BMO UNIVERSAL MAP BALANCED FUND: Active funds at a third of the normal cost
Canadian company BMO Financial has more than 12million customers worldwide, to whom it offers a range of banking and wealth management services.
Its tentacles extend as far as the UK where it runs a successful investment operation.
Among the many funds it manages is F&C, the country’s oldest investment trust, which was formed in 1868 and in more recent times has delivered 50 consecutive years of dividend growth for shareholders.
The manager of F&C is Paul Niven who in the past three years has also overseen the successful formation of a range of low-cost, actively managed funds at BMO.
Labelled Universal MAP (Multi-Asset Portfolio), these 11 funds have just collectively gone through the £1billion barrier.
Niven says the investment funds fill a ‘gap’ in the market – sitting between low-cost passive funds (which typically replicate the performance of a specific stock market index) and higher cost active funds run by portfolio managers who make stock selection decisions in the hope of stellar returns.
Six of the funds have annual charges of 0.29 per cent, with the five remaining ‘sustainable’ funds having slightly higher charges of 0.39 per cent.
To put these costs into context, most actively managed investment funds have total annual charges in excess of one per cent.
‘The funds have widespread appeal,’ says Niven.
‘They’re attractive to costconscious investors, provide a core investment proposition for many financial advisers and are also popular in the defined contribution pensions market where many investors have to manage their own plans.’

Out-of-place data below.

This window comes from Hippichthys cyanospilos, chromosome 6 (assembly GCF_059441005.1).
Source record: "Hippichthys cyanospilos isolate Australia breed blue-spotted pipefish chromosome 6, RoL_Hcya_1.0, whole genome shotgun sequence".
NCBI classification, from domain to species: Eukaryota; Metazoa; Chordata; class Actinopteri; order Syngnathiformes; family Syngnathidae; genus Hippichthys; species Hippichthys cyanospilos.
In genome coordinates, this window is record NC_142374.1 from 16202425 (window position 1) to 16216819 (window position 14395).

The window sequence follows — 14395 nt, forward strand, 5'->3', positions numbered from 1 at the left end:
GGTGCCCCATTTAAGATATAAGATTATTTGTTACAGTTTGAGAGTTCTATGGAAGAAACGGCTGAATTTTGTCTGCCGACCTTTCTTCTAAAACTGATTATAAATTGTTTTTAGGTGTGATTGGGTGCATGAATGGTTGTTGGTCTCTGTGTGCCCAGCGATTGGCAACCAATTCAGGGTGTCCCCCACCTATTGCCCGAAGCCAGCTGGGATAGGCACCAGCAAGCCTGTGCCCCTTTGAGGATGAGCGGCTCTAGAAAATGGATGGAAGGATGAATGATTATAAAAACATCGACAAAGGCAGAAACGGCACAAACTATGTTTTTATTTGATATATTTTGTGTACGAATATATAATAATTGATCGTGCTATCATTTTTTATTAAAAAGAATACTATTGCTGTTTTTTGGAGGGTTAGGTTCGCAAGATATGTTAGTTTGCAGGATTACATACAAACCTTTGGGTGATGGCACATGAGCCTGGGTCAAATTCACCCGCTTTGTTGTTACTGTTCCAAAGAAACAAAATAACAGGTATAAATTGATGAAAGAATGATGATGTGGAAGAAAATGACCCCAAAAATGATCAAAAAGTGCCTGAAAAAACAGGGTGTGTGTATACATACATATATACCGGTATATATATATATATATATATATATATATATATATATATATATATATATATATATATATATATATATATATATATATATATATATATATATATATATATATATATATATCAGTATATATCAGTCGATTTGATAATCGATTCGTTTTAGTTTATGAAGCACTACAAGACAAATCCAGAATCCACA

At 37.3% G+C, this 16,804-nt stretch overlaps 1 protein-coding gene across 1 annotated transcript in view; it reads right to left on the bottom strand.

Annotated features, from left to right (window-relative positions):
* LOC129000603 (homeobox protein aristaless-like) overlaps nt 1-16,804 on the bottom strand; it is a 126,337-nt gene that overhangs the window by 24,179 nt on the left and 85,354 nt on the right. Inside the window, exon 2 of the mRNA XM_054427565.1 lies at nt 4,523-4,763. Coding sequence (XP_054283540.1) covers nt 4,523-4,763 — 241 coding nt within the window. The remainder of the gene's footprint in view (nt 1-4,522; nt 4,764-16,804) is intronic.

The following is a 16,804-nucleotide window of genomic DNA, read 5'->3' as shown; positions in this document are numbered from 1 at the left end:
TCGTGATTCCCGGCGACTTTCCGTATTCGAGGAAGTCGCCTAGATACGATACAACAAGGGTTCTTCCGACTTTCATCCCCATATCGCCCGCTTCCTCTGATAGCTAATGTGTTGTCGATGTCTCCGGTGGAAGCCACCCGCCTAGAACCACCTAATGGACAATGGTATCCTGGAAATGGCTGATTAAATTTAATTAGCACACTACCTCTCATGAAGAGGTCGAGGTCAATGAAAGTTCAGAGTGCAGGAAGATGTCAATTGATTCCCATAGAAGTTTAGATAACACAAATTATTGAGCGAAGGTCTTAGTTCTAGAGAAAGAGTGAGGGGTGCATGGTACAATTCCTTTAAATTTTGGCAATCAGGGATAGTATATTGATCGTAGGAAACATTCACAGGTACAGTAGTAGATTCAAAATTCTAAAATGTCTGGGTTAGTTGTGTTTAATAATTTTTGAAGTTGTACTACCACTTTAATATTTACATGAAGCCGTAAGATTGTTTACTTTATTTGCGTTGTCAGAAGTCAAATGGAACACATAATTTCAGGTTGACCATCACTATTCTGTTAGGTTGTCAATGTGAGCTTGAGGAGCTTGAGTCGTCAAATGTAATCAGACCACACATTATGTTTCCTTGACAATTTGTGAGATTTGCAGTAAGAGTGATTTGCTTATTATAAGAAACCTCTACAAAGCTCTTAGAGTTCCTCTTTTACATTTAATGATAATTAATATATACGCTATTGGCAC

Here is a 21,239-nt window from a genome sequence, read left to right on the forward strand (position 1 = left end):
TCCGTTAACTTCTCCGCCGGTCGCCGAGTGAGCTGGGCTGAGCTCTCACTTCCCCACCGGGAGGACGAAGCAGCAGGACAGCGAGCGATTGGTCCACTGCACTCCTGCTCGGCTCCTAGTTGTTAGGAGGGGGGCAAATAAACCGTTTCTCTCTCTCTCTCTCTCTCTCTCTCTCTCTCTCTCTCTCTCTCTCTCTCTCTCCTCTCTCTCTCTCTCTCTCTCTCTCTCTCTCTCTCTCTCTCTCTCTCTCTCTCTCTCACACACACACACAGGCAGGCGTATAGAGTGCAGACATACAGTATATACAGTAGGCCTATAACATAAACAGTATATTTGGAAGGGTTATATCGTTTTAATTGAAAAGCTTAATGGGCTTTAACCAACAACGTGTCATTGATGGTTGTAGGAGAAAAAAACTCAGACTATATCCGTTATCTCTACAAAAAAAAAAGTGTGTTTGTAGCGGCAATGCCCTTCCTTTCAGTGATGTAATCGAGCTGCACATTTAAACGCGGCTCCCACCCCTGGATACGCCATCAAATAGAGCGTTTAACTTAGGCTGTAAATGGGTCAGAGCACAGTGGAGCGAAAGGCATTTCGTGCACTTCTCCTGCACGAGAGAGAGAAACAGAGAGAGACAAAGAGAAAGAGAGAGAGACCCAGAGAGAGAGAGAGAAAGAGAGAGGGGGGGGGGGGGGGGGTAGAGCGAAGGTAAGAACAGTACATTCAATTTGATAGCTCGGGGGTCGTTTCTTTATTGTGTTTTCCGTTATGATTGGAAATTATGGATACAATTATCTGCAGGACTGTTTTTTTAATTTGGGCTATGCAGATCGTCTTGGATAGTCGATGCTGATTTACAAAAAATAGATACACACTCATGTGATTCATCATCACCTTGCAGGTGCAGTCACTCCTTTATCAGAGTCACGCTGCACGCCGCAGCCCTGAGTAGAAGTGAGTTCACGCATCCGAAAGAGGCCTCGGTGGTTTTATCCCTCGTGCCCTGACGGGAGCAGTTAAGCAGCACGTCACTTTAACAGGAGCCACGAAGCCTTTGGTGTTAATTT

The funds range in risk from ‘defensive’ to ‘adventurous’ and all have targeted returns.
So, in the case of Universal MAP Balanced, the most popular fund, the target is an average annual return over five years of inflation plus three per cent – inflation being measured by the consumer prices index.
Although the fund is only three-and-a-half years old, it has so far delivered a respectable return of 31 per cent, comfortably outperforming the FTSE All-Share Index over the same period.
All 11 funds invest in a mix of equities, bonds and cash – there are no holdings in unquoted companies, property or alternative assets such as private equity. The more cautious the fund is, the greater the slice of assets in bonds and cash.
In the case of Balanced, the current asset split is 62.5 per cent (equities), 35.8 per cent (bonds) and 1.7 per cent (cash).
The Universal MAP funds are run by a 15-strong multi-asset team based in London and Edinburgh.
The ‘strategic’ asset allocation for each fund is reviewed each quarter, thereby enabling shifts to be made to take advantage of any short-term investment opportunities.
Individual stock selections are made by BMO’s investment teams who specialise in specific geographic areas and, says Niven, ‘are expected to deliver outperformance’.
The Balanced fund has typically had equity exposure in the mid- 50 per cent range.
The current higher exposure, says Niven, reflects BMO’s ‘confidence’ in equities. ‘They’re not cheap,’ he adds, ‘but they’re more attractive than other assets.’
Although the £355 million Balanced fund is the biggest among the Universal MAP range, Niven says the sustainable fund offerings are in the ‘ascendancy’.
There is also an income fund that strives to reward investors with an annual income equivalent to at least four per cent.
The stock market code for Universal MAP Balanced is BF99W06.